I don’t recall anything about the enemies, but either their weaponry or your own emitted plasma bursts that

would look like the bouncing stars in StarDance on the Apple II.

The game was smooth, almost perfectly stuck at 30fps or 60fps.
The terrain started out all white, but changed to yellow and other colors and mixed colors as the game

progressed. I don’t remember anything about scoring.

The level of graphics complexity was similar to Tac/Scan, Black Widow or Tempest or Battlezone, perhaps

about 20% more complex/detailed. The enemy ships were about as detailed as the ones in Major Havoc. Of

course, this felt like an 8-bit game, no doubt. You know how certain programmers when mixed with certain cpu

chips, can produce a series of games that have an ineffable ‘signature’ about them?? Well, this strongly feels

like a 6502 or Z-80, perhaps both, or multi-processor. If pushed for a 3rd choice of chip I would put money on a

6809. Whatever was used, there was adequate processing power.

The sound seemed all synthesized, no sampling going on here! I would say this had the sound characteristics

of a the AY-3-8910. It sure had tonal qualities similar to Discs of Tron, Gyruss, Tron, Frogger, Vectrex..

Definitely not a Pokey chip or the TI SN76489. Come to think of it, it also sounded similar to some of the dual

tones in the Intellivision home system. I don’t recall any white noise in the game. I don’t remember what was

used for explosions though.

The cabinet was all white outside and flat black inside and was available in sit-down tron-style hardware or a

standard stand-up.

You had a joystick controller, push forward to go down and faster, pull up to go slower and climb. Left/right to

bank. There may have been a throttle lever too. But I am not sure on that. You had a finger-trigger fire button,

and I think you could either fire a secondary weapon, or select a different type with a thumb button.

I do recall the guy from Balley coming out to ask opinions of the game. *I* was enthralled with it quite a lot.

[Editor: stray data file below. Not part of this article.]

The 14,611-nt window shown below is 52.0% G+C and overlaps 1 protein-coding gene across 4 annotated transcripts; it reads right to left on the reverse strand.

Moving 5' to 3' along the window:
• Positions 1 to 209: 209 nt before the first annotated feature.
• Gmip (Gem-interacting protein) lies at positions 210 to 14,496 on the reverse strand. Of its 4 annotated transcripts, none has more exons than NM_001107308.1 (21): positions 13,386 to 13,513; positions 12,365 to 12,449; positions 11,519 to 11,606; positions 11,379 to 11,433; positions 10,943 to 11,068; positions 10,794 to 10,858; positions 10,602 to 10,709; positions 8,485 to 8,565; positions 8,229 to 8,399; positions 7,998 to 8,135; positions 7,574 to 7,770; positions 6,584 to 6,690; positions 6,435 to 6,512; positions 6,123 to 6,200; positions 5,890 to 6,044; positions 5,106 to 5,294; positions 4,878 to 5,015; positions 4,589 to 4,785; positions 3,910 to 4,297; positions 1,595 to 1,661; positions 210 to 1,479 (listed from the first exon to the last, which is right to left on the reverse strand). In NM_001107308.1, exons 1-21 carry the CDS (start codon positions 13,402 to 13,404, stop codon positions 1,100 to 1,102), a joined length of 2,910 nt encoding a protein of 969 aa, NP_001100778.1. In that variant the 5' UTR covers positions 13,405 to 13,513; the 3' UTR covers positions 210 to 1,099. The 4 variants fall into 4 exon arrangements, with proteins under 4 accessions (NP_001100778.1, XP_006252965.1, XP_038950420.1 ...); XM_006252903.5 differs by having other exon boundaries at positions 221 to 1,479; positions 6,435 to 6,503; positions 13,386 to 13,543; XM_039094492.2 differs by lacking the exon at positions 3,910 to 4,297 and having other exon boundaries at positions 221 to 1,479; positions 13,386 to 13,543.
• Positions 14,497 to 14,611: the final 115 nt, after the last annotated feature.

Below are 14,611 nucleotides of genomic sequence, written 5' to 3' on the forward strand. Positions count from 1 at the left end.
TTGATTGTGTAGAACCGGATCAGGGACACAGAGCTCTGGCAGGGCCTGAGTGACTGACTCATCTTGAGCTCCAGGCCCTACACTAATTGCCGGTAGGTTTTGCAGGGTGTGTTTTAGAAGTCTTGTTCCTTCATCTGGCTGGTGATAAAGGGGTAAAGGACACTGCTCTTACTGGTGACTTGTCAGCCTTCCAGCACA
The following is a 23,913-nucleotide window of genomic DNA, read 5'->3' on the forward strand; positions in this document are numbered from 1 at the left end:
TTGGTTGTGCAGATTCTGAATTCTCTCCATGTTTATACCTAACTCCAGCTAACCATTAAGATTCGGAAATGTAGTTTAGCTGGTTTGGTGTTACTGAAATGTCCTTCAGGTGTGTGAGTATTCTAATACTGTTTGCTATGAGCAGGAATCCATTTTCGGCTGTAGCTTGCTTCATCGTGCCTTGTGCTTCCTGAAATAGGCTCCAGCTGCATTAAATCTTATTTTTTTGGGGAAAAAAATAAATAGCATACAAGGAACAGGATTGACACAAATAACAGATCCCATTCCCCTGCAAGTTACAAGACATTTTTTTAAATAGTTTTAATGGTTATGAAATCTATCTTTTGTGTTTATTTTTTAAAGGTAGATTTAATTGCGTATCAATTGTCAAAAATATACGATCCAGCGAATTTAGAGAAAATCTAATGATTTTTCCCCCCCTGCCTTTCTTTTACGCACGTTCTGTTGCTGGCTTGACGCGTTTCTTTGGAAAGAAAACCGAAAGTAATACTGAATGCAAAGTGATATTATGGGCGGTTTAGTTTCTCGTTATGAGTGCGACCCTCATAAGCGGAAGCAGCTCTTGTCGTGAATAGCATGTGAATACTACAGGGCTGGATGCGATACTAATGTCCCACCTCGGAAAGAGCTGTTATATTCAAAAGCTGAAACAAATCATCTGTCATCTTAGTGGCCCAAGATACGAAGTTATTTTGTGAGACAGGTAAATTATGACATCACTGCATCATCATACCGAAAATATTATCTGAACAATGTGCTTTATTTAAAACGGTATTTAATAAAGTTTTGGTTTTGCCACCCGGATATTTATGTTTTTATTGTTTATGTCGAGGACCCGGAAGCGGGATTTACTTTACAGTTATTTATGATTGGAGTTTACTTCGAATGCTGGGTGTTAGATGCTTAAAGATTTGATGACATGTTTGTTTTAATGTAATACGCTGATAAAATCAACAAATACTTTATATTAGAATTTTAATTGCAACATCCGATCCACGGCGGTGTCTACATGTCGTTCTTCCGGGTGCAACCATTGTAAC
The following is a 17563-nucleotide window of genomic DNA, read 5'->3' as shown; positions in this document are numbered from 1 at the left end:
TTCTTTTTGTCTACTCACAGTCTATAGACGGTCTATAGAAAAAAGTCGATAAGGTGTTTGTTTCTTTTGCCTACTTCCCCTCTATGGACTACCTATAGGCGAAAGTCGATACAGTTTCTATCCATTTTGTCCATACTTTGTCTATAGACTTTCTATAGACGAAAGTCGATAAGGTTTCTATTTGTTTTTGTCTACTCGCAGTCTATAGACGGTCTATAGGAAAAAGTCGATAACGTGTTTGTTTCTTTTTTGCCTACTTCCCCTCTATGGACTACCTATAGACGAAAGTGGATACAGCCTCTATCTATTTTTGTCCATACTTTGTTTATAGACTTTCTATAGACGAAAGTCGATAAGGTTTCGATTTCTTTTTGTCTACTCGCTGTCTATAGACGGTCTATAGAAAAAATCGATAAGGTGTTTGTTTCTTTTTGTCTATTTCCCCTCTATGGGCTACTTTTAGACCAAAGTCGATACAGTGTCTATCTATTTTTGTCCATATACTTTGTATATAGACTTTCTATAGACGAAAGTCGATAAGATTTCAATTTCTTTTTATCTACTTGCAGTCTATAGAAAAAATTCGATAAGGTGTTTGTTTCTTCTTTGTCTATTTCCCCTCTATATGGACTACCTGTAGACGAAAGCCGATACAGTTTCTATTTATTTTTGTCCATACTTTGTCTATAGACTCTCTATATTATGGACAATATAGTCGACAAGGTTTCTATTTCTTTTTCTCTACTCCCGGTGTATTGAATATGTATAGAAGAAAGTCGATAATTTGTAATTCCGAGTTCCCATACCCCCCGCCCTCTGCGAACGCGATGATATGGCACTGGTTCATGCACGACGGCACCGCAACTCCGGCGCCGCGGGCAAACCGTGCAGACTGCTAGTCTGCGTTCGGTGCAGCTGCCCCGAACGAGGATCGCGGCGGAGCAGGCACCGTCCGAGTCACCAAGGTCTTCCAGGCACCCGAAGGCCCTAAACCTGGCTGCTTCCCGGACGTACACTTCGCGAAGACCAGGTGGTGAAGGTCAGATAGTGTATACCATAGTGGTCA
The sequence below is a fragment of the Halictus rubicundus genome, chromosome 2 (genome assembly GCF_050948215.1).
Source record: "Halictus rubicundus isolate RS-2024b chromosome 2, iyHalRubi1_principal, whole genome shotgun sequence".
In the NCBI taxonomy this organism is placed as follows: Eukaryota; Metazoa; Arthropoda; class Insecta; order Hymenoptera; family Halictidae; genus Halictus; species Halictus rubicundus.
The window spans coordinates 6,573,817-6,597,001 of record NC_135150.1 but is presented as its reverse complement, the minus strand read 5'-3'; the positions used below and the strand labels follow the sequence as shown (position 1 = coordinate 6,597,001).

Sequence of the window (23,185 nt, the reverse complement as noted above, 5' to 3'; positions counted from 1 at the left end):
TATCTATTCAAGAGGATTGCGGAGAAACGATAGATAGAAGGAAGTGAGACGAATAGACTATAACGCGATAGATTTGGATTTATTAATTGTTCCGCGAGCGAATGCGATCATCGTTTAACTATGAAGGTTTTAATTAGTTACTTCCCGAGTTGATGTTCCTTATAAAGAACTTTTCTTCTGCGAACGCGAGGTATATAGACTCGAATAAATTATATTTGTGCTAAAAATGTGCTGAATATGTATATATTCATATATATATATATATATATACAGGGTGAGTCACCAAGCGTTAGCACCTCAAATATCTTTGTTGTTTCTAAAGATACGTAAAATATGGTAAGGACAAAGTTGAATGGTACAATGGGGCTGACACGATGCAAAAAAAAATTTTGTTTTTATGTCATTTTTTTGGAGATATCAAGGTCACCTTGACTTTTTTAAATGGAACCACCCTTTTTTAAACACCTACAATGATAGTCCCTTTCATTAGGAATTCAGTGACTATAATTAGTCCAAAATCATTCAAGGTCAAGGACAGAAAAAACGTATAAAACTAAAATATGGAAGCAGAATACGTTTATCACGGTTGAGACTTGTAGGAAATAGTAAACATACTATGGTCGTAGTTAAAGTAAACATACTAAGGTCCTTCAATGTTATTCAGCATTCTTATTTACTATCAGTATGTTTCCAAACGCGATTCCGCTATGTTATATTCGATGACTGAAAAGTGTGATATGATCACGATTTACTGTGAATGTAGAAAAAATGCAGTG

And would monopolize it to the point where he couldn’t really get other folks to play it and get their opinions.

But the few ones I heard were just so-so, like what’s the big dead. A ho-hum game. My buddies preferred Pole

Position or Donkey Kong or those stupid fighting games (did they have those back then?) It would seem the

guy didn’t give a hoot about what I said because I just showered praise left and right! At one point the arcade

had two units going! Yes TWO! I recalled playing this in the summer fall of ’83 .. It was in beta testing there for

a good 3 or 4 months. This was the only arcade where I played Earth Friend. The guy specifically called it

Earth Friend, since the cabinet had drawings on it, but no name imprinted. The title screen said it was Earth

Friend too, and not Earth, Friend, Mission.

I fear this is a lost classic though. It was coming out just right prior to the crash. And I don’t know if the prototype was removed from the arcade or scrapped with the rest of the inventory. I don’t know if Balley/Midway removed it due to non-interest. And I don’t know if a guy in Palatine bought one or not. Seem to remember something about that. But, as kids, we were interested getting to the park to launch model rockets and could care less about Big Business!

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Earth Friend was a great game, I logged some serious time on it when I was a kid. There were 2 distinct different versions of it. The one that actually went out for testing was very striped down and entirely different from the first prototype.

The plot was to recover the Elements of Earth stolen by the Aliens and hidden on the surface of astroids in wormhole space. The player would warp onto grid cruise over the terrain of the astroid, swoop down and hook these yellow triangles with diamonds over them (The Elements) to recover the stolen loot. There were about four of five different alien rats that would pursue and shoot at you in formation. At the end of each stage you would exit the grid through a warp out point. This version of Earth Friend was limited in that you started at one end of the grid and finished at the other as opposed the the full environmental simulation from the original version. The game used the B1 bomber hand grip as seen on gorf/tron, though I can’t remember the button layout I think it was pretty basic, just guns and thrust.

Bit of trivia DNA got the rights to the that handgrip from Boeing after they created a working cockpit mock up for the the B1 bomber.

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Concept art for “Earth Friend” scanned from Bill Kurtz’s Encyclopedia of Arcade Video Games showed up this week online: